[Update: It's getting ugly, as an Adobe rep responds.]
Between the launch of the iPad, on April 3, and the introduction of Apple's iPhone software version 4, on April 8, a significant amount of buzz was generated about CS5 Flash Professional's role in the iPad ecosystem.
The ability for Flash Pro to generate iPhone "packages" which allow some Flash content to play on the iPhone was first highlighted in October at Adobe MAX 2009 in Los Angeles.
I wrote about this "workaround" at the time, but interest in this topic was fairly low - until the iPad was announced without Flash support.
Based on the hype surrounding this "working around the web" from a Flash-iPad integration standpoint, I wrote another article, positing on how Adobe could make Flash Pro relevant to the larger HTML5 development audience.
This week, the embers being fanned by Apple burst into a full-blown firefight. Apple's iPhone software version 4 has a modified licensing agreement, that states in part:
In other words, Apple's saying it's not how an iPad or iPhone package is compiled but also how it's written. Apple adds an example in its licensing agreement, directly following the portion noted above.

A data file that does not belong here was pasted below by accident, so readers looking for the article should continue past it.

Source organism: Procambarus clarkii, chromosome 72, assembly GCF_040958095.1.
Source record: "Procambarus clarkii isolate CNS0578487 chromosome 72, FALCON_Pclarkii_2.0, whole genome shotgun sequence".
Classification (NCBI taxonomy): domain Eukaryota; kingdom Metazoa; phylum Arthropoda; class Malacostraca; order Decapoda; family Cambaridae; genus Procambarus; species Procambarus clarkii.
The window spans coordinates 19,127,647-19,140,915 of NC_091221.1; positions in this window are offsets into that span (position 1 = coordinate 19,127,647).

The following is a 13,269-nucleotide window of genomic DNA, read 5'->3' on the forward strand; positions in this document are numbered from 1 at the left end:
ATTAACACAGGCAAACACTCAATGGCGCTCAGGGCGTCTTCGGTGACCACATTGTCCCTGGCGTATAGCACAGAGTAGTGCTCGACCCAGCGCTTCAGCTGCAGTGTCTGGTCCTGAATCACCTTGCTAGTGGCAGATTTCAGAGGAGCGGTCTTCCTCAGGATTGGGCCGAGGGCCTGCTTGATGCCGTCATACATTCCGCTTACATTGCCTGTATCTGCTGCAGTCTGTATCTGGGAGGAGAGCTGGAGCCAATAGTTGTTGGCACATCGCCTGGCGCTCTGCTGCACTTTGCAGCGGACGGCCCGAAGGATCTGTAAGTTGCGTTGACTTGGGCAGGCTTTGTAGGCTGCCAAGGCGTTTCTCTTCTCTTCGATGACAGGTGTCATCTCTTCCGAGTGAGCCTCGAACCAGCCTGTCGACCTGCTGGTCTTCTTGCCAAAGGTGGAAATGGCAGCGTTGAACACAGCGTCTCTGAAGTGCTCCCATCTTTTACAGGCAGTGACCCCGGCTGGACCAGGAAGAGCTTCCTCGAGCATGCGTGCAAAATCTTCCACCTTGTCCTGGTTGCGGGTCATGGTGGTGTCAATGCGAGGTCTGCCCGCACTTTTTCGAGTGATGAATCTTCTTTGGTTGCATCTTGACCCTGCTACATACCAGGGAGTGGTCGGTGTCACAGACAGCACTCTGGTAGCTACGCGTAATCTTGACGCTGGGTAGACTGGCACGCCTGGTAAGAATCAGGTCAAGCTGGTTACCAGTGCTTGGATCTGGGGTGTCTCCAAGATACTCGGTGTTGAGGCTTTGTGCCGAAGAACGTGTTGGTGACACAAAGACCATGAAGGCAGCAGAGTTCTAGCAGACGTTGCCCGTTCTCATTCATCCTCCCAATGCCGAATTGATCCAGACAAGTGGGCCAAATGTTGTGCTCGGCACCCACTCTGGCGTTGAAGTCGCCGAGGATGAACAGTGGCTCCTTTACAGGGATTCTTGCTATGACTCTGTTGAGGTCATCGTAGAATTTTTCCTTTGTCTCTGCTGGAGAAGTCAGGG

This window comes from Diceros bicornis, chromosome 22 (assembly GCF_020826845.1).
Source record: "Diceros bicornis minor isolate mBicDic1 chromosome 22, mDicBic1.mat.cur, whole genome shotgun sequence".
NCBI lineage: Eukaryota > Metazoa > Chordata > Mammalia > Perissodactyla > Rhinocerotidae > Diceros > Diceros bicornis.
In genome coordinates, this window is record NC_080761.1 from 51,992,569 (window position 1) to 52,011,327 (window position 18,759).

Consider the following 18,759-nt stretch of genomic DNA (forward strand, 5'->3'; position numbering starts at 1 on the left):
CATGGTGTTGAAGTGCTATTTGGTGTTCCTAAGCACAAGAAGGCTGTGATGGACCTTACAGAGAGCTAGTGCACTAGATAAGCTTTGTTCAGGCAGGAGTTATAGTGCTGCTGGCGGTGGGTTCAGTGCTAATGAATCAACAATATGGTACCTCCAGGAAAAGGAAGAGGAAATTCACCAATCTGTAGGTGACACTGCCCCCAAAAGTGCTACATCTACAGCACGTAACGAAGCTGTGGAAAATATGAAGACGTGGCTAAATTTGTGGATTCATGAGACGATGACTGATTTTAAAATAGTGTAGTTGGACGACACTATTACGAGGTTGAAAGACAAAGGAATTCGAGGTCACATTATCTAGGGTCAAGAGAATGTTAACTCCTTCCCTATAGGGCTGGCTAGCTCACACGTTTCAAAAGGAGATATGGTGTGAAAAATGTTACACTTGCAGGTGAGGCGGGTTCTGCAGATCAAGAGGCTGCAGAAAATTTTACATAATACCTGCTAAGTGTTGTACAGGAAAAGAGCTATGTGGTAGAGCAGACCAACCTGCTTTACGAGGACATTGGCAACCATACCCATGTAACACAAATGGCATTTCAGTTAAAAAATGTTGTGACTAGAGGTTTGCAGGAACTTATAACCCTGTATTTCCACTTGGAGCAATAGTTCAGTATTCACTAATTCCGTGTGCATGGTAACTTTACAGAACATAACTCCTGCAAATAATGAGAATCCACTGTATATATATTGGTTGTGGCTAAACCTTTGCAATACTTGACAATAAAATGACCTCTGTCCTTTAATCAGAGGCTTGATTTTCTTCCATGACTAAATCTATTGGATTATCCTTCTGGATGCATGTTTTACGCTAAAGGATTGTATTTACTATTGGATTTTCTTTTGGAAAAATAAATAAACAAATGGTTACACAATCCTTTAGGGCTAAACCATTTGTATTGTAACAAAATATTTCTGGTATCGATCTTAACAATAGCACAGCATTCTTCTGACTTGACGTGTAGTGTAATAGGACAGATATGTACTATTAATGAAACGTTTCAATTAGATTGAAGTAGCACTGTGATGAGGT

"(e.g., Applications that link to Documented APIs through an intermediary translation or compatibility layer or tool are prohibited)."
Jon Gruber at DaringFireball picked up on this with the title: iPhone Agreement Bans Flash Compiler that lists out a few integrated development environments (IDEs) that may cross the line Apple has drawn in the sand, but he saves the bulk of his blog post for the implications to Adobe:
"Wonder what Adobe does now? CS5 is this close to release and the iPhone compiler is the flagship feature in this version of Flash."
Going to be an interesting week at NAB, with the roll-out of CS5, discussion of the iPad's personal media consumption coup and the clash of the tech titans that is now beyond its flashpoint.
Update: AppleInsider notes that the issue here may be pre-emptive, since it only relates to iPhone software version 4.0, which will ship later this year, and that it also may be intended to address multi-tasking (although combining pre-emptive and multi-tasking in this case would be a misnomer).